In 1992, as I was about to embark on a 24-hour train journey to seek admission in an engineering college in Chennai, a kind friend gave me his threadbare walkman and a cassette tape of Roja.
‘But I don’t listen to Tamil music,’ I told him haughtily.
‘Maybe it’s time you did,’ he replied, bidding me adieu.
Throughout that journey, I spent my meagre “train allowance” on batteries. I skipped a meal, endured the shocks that the semi-naked wires the headphone gave me and, to the annoyance of my fellow travellers, insisted on singing tunelessly along with the melody playing between my ears. Two things were happening. One: I was rediscovering Tamil film music. And two: I was discovering the genius of a young debutant composer named A. R. Rahman.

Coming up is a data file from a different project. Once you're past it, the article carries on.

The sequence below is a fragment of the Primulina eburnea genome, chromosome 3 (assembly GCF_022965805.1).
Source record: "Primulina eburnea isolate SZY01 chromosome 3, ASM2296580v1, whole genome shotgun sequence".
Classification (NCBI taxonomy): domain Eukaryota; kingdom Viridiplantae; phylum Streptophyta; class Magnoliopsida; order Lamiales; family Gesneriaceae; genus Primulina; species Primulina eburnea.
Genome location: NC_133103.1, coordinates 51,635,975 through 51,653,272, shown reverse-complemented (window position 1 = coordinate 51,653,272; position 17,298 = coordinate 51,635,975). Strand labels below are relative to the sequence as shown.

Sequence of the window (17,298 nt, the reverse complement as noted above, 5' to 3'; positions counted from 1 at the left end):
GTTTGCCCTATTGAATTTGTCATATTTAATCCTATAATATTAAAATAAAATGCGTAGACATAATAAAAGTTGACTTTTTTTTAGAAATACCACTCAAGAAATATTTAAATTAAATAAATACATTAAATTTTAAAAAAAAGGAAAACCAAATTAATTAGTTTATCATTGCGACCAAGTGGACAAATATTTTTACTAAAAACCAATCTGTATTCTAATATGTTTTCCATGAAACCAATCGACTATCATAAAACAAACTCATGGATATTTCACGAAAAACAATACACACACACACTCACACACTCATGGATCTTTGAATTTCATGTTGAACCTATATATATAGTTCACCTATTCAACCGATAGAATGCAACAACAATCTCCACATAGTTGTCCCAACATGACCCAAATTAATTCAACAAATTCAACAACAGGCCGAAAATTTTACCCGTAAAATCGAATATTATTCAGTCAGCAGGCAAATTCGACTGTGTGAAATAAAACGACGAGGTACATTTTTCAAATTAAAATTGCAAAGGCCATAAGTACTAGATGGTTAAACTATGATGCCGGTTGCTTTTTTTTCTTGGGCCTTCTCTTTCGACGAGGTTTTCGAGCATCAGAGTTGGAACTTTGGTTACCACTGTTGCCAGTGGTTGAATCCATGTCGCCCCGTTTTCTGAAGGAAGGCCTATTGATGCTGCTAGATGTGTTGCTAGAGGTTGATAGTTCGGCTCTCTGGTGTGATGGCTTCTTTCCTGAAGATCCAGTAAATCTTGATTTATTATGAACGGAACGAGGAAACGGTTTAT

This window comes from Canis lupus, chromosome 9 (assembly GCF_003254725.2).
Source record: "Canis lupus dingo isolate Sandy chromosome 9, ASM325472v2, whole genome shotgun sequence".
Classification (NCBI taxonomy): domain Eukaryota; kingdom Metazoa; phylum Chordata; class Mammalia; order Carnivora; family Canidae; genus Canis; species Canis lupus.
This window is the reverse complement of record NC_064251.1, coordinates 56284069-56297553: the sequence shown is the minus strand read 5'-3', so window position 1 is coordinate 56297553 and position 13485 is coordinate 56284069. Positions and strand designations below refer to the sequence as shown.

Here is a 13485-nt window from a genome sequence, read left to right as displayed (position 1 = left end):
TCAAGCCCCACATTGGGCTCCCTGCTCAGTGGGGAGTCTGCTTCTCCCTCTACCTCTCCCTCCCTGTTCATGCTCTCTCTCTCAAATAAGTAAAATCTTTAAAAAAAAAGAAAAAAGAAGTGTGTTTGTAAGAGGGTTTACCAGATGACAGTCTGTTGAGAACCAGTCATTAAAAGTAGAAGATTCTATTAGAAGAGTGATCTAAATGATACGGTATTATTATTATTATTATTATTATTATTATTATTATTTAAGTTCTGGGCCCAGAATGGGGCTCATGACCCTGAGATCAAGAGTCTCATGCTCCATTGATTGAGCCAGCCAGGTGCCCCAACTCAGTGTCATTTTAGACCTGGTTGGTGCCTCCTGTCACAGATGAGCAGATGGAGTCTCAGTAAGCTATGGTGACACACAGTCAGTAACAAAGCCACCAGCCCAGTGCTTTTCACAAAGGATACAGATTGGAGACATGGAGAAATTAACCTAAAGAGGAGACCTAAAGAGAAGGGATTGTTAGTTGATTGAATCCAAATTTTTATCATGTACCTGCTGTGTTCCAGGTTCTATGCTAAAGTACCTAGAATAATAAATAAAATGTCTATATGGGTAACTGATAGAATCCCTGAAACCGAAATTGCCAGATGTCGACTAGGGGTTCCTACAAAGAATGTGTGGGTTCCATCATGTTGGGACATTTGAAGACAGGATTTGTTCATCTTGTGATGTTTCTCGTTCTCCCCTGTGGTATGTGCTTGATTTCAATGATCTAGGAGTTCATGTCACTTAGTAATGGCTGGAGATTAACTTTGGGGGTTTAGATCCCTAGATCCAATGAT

For the next four years, followers of Bollywood heard the hand-me-down versions of Rahman’s compositions while I smugly enjoyed the pristine Tamil versions of the same songs. All that changed in 1995 with the release of Rangeela.
And now, we finally have the maestro's story from his own mouth, thanks to a newly released book titled A. R. Rahman: The spirit of music by Nasreen Munni Kabir.
Here's my review of the book on Dawn:
Tracking the cosmic rhythm
If you're a Rahman fan too, hark back!